“We do want to reach out to rural parts of the region instead of drawing in people from the likes of Clifden and over from the islands. The plan is to set up satellites from the main centre, sending out small teams out to the likes of Connemara,” he explained.
“Ideally we’d run it as close as possible to the same time that the main centres are operating once that is set up. Communication is key – if people know we’re coming, it will put people’s minds at rest.”
Get all the latest Covid-19 coverage in this week’s Connacht Tribune, on sale in shops now – or download the digital edition from www.connachttribune.ie
Galway meteorologist enjoying new-found fame in the sun!
Growing up in Galway where four seasons in a day is considered a soft one, Linda Hughes always had a keen interest in the weather.
But unlike most Irish people, instead of just obsessing about it, she actually went and pursued it as a career.
The latest meteorologist to appear on RTE’s weather forecasts hails from Porridgtown, Oughterard, and brings with her an impressive background in marine forecasting.
She spent six years in Aerospace and Marine International in Aberdeen, Scotland, which provides forecasts for the oil and gas industry.
The 33-year-old was a route analyst responsible for planning routes for global shipping companies. She joined the company after studying experimental physics in NUIG and doing a masters in applied meteorology in Redding in the UK.
“My job was to keep crews safe and not lose cargo by picking the best route to get them to their destination as quickly as possibly but avoiding hurricanes, severe storms,” she explains.
“It was a very interesting job, I really enjoyed it but it was very stressful as you were dealing with bad weather all the time because there’s always bad weather in some part of the world.”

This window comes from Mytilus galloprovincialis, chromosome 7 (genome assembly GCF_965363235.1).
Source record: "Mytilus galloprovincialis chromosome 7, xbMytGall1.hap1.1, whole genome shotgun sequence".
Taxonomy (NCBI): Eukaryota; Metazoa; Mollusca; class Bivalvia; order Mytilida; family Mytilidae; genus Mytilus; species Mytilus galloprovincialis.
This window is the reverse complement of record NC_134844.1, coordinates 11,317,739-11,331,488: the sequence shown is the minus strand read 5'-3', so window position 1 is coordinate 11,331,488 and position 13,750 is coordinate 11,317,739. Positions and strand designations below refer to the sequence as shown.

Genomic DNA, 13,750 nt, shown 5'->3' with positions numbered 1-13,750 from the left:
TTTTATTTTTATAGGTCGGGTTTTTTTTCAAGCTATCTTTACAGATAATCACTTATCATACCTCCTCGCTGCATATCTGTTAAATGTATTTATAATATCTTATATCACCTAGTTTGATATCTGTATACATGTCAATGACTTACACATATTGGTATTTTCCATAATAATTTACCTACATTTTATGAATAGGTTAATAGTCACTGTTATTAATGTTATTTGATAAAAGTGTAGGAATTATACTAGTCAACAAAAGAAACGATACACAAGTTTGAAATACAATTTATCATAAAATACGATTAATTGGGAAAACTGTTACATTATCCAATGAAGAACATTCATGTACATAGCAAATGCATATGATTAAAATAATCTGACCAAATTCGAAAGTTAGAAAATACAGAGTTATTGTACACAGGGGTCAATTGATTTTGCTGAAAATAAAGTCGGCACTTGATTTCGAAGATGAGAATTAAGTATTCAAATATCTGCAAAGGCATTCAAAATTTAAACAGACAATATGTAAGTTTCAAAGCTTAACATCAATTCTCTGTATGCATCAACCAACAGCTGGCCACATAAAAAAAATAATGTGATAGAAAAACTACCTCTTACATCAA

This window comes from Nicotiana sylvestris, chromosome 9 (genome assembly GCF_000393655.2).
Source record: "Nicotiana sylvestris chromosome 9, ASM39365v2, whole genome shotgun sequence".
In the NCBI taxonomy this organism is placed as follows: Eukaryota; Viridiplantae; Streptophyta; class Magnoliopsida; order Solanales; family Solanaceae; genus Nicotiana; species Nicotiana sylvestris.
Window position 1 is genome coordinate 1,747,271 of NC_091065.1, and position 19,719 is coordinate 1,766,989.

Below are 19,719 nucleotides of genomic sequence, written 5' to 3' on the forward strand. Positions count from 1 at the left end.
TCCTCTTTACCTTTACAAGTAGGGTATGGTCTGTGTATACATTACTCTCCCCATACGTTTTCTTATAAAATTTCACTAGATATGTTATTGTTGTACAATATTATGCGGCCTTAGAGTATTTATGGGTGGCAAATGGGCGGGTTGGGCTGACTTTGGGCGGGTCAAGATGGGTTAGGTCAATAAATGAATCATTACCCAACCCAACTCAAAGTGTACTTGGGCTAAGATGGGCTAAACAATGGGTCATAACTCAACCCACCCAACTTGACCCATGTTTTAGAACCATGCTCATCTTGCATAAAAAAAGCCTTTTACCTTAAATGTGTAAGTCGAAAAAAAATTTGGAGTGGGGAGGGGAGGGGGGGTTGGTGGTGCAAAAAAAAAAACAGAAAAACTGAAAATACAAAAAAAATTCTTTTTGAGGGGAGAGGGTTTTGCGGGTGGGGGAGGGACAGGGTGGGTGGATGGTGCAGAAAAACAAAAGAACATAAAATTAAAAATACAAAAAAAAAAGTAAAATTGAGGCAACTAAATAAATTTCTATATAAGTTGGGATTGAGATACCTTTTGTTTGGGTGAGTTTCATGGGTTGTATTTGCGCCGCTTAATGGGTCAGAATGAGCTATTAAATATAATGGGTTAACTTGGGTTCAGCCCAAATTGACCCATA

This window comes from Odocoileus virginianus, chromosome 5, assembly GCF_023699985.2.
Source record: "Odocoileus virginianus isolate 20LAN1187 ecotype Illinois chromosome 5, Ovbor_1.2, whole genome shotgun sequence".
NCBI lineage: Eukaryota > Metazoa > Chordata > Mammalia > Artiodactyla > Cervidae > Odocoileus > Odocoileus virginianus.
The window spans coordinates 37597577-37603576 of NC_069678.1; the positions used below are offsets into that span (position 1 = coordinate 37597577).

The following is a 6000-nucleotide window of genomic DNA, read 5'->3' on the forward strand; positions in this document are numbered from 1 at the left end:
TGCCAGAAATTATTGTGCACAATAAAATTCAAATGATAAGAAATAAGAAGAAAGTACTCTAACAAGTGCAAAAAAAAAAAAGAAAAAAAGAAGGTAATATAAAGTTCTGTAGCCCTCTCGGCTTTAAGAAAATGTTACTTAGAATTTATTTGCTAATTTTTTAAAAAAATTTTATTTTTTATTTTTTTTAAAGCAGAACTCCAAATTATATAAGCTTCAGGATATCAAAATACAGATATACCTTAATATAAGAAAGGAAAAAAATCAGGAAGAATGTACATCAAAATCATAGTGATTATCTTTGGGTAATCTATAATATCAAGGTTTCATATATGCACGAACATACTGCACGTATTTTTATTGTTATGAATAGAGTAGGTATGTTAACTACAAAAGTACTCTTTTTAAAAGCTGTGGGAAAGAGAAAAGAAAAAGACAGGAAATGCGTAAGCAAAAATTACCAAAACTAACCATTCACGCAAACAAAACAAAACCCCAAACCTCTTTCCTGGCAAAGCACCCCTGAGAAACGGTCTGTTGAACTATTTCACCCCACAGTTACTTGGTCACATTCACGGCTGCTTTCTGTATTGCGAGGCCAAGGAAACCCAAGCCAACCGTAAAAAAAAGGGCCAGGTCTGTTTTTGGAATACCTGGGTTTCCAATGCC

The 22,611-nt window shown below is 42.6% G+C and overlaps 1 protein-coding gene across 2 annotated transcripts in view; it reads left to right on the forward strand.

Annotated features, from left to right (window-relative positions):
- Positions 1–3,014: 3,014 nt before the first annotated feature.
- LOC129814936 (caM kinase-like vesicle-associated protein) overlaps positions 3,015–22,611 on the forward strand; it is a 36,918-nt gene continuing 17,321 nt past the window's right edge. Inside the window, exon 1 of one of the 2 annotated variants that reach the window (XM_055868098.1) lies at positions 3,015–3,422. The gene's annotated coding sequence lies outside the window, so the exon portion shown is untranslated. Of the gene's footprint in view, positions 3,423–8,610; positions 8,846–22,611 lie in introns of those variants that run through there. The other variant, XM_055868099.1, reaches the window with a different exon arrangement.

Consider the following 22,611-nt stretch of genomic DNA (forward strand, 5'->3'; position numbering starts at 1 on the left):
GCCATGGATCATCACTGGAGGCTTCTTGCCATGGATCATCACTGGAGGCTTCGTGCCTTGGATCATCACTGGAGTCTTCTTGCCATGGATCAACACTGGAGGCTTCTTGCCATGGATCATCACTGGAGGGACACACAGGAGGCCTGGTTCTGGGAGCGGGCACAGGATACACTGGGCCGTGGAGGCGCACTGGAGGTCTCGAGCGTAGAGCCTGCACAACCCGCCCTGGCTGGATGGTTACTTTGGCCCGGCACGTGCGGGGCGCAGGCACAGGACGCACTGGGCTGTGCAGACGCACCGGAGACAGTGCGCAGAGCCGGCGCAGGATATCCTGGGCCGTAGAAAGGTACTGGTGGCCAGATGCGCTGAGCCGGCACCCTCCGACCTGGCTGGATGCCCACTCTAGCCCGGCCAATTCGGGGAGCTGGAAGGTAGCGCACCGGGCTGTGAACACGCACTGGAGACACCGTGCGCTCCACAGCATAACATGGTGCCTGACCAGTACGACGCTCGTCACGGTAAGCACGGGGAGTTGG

Read the full interview with Linda Hughes in this week’s Connacht Tribune, on sale in shops now – or download the digital edition from www.connachttribune.ie
Great-great-grandmother home after Covid, a stroke, heart failure and brain surgery
Her family are understandably calling her their miracle mum – because an 81 year old great-great-grandmother from Galway has bounced back from Covid-19, a stroke, heart failure and brain surgery since Christmas…to return hale and hearty, to her own home.
But Mary Quinn’s family will never forget the trauma of the last three months, as the Woodford woman fought back against all of the odds from a series of catastrophic set-backs.
The drama began when Mary was found with a bleed on her brain on December 16. She was admitted to Portiuncula Hospital, and transferred to Beaumont a day later where she underwent an emergency procedure – only to then suffer a stroke.
To compound the crisis, while in Beaumont, she contracted pneumonia, suffered heart failure and developed COPD, or chronic obstructive pulmonary disease – the inflammatory lung disease that causes obstructed airflow from the lungs.
“Christmas without mom; things did not look good,” said her daughter Catherine Shiel.
But the worst was still to come – because before Mary was discharged, she contracted Covid-19.
Read Mary’s full, heart-warming story in this week’s Connacht Tribune, on sale in shops now – or download the digital edition from www.connachttribune.ie